THE CORNEA has generally been believed to have the property of receiving pain but not touch sensation. Thus, a wisp of cotton or a fine hair elicits a distinctly unpleasant sensation when it touches the cornea, and graded test objects are said to elicit no other type of sensation.1 Moreover, tactile end-organs have never been found in the cornea,2 and there is indirect evidence, such as absence of vibration sense and the uniform rate of cocaine-induced anesthesia, that is said to indicate absence of touch sensation in the cornea. But, as indicated in a recent review by Adler,3 the evidence is not unequivocal, and recent observations by neurosurgeons4 on patients who have had the trigeminal tractotomy of Sjöqvist5 have shown uniformly a persistence of nonpainful sensation in the cornea with loss of pain and temperature sensation in the face. This finding has been interpreted as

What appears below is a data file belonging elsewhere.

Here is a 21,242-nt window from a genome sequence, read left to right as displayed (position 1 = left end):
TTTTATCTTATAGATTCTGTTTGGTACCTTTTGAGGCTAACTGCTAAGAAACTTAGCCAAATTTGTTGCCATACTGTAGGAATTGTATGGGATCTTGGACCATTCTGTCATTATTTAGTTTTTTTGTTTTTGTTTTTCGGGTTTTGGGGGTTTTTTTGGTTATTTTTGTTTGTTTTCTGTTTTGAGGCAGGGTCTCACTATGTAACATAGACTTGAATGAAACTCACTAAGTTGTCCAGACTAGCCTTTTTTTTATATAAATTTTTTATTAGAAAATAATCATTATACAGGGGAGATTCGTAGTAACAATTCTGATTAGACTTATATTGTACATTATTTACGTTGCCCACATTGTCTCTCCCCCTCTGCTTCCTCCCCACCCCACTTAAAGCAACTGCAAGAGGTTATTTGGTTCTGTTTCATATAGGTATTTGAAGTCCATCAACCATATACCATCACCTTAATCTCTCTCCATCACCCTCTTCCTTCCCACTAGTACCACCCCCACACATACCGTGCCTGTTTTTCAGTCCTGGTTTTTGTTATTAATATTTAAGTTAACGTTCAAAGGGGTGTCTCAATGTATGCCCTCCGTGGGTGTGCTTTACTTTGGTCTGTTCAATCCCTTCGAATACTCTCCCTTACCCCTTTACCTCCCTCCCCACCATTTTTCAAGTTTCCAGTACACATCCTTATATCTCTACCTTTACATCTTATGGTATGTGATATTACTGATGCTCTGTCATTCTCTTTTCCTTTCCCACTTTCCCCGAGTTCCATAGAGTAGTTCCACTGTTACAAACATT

COGAN DG, GINSBERG J. REPRESENTATION OF CORNEAL AND CONJUNCTIVAL SENSATION IN THE CENTRAL NERVOUS SYSTEM. AMA Arch Ophthalmol. 1952;47(3):273–275. doi:10.1001/archopht.1952.01700030281001
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